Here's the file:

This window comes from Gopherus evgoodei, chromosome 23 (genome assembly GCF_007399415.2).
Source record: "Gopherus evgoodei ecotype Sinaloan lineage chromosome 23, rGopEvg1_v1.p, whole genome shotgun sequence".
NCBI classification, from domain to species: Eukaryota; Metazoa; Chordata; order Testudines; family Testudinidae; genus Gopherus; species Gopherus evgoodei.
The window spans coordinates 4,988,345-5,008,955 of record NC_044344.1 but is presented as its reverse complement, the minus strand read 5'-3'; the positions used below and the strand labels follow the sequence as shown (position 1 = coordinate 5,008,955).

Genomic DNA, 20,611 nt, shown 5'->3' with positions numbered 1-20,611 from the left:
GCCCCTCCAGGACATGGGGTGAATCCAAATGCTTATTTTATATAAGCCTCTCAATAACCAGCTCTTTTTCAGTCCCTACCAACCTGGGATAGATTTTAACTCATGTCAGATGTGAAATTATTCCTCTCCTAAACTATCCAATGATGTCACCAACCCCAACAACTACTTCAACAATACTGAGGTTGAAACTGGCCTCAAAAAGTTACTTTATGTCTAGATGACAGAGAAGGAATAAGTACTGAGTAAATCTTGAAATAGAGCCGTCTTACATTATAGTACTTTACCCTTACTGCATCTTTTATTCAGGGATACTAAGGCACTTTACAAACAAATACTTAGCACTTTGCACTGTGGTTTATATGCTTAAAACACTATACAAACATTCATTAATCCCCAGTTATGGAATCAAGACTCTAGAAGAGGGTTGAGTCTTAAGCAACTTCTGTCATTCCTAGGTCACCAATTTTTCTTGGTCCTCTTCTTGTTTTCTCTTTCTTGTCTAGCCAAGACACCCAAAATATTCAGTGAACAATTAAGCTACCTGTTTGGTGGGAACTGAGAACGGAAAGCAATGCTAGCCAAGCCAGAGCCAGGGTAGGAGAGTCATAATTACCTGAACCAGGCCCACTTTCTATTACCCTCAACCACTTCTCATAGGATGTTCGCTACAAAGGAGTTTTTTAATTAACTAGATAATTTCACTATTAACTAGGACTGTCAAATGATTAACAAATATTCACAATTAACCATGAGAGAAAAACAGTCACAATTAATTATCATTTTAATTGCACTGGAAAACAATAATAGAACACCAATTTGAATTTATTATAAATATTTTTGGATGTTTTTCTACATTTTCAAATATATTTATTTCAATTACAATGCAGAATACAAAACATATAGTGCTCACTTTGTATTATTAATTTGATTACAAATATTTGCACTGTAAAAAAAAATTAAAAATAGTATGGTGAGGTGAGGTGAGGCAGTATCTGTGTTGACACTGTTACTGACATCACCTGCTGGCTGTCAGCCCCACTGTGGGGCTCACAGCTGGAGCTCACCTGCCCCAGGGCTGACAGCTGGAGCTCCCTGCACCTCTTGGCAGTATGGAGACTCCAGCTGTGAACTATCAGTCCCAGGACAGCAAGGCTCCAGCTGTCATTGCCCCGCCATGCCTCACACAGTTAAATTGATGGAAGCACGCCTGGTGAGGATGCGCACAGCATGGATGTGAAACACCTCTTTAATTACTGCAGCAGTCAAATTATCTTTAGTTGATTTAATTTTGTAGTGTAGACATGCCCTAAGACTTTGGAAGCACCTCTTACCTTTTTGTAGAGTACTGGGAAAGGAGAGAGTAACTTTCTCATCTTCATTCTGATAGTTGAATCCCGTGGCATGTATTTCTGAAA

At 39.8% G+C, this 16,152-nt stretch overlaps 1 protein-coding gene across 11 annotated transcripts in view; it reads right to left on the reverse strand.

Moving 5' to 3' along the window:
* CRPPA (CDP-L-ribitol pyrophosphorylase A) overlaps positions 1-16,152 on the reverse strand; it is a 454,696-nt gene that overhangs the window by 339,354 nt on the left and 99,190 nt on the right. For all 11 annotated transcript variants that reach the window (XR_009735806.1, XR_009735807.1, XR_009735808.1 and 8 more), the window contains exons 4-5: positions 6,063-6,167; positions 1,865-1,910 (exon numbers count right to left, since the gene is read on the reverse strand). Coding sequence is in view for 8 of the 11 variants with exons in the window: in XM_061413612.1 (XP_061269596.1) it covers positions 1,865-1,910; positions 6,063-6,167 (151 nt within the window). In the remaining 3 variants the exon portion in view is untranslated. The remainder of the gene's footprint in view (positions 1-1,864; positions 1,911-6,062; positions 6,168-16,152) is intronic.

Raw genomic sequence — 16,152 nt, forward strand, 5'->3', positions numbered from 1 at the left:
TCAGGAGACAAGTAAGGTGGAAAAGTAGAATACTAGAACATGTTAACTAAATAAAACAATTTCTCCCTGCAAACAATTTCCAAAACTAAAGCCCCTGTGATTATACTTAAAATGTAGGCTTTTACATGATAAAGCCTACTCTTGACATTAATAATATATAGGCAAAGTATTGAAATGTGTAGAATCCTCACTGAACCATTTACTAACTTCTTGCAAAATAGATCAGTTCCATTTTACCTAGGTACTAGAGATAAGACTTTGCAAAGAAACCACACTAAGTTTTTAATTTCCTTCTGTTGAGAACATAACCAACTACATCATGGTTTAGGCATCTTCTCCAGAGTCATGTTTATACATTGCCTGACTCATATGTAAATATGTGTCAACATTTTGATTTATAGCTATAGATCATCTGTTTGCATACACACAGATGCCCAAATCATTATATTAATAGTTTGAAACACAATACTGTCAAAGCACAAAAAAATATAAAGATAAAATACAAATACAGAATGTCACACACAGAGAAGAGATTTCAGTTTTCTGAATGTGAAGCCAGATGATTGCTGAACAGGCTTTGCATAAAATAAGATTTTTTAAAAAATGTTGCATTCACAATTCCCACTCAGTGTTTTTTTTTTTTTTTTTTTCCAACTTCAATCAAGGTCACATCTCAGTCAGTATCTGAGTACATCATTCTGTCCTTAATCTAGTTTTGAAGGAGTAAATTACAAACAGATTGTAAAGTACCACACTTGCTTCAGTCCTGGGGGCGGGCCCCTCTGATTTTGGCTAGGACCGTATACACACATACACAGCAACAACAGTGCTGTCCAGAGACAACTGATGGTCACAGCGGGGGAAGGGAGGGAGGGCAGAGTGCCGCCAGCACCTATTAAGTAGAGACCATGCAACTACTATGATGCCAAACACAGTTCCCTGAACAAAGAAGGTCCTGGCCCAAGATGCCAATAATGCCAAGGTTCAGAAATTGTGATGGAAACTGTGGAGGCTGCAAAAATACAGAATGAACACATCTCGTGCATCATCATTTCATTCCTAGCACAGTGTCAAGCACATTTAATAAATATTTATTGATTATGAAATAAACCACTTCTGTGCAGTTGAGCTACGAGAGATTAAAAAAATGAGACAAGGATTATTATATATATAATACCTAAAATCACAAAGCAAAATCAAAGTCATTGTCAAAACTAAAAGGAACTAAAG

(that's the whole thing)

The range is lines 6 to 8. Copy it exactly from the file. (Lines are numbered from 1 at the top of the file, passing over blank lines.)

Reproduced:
GCCCCTCCAGGACATGGGGTGAATCCAAATGCTTATTTTATATAAGCCTCTCAATAACCAGCTCTTTTTCAGTCCCTACCAACCTGGGATAGATTTTAACTCATGTCAGATGTGAAATTATTCCTCTCCTAAACTATCCAATGATGTCACCAACCCCAACAACTACTTCAACAATACTGAGGTTGAAACTGGCCTCAAAAAGTTACTTTATGTCTAGATGACAGAGAAGGAATAAGTACTGAGTAAATCTTGAAATAGAGCCGTCTTACATTATAGTACTTTACCCTTACTGCATCTTTTATTCAGGGATACTAAGGCACTTTACAAACAAATACTTAGCACTTTGCACTGTGGTTTATATGCTTAAAACACTATACAAACATTCATTAATCCCCAGTTATGGAATCAAGACTCTAGAAGAGGGTTGAGTCTTAAGCAACTTCTGTCATTCCTAGGTCACCAATTTTTCTTGGTCCTCTTCTTGTTTTCTCTTTCTTGTCTAGCCAAGACACCCAAAATATTCAGTGAACAATTAAGCTACCTGTTTGGTGGGAACTGAGAACGGAAAGCAATGCTAGCCAAGCCAGAGCCAGGGTAGGAGAGTCATAATTACCTGAACCAGGCCCACTTTCTATTACCCTCAACCACTTCTCATAGGATGTTCGCTACAAAGGAGTTTTTTAATTAACTAGATAATTTCACTATTAACTAGGACTGTCAAATGATTAACAAATATTCACAATTAACCATGAGAGAAAAACAGTCACAATTAATTATCATTTTAATTGCACTGGAAAACAATAATAGAACACCAATTTGAATTTATTATAAATATTTTTGGATGTTTTTCTACATTTTCAAATATATTTATTTCAATTACAATGCAGAATACAAAACATATAGTGCTCACTTTGTATTATTAATTTGATTACAAATATTTGCACTGTAAAAAAAAATTAAAAATAGTATGGTGAGGTGAGGTGAGGCAGTATCTGTGTTGACACTGTTACTGACATCACCTGCTGGCTGTCAGCCCCACTGTGGGGCTCACAGCTGGAGCTCACCTGCCCCAGGGCTGACAGCTGGAGCTCCCTGCACCTCTTGGCAGTATGGAGACTCCAGCTGTGAACTATCAGTCCCAGGACAGCAAGGCTCCAGCTGTCATTGCCCCGCCATGCCTCACACAGTTAAATTGATGGAAGCACGCCTGGTGAGGATGCGCACAGCATGGATGTGAAACACCTCTTTAATTACTGCAGCAGTCAAATTATCTTTAGTTGATTTAATTTTGTAGTGTAGACATGCCCTAAGACTTTGGAAGCACCTCTTACCTTTTTGTAGAGTACTGGGAAAGGAGAGAGTAACTTTCTCATCTTCATTCTGATAGTTGAATCCCGTGGCATGTATTTCTGAAA

At 39.8% G+C, this 16,152-nt stretch overlaps 1 protein-coding gene across 11 annotated transcripts in view; it reads right to left on the reverse strand.

Moving 5' to 3' along the window: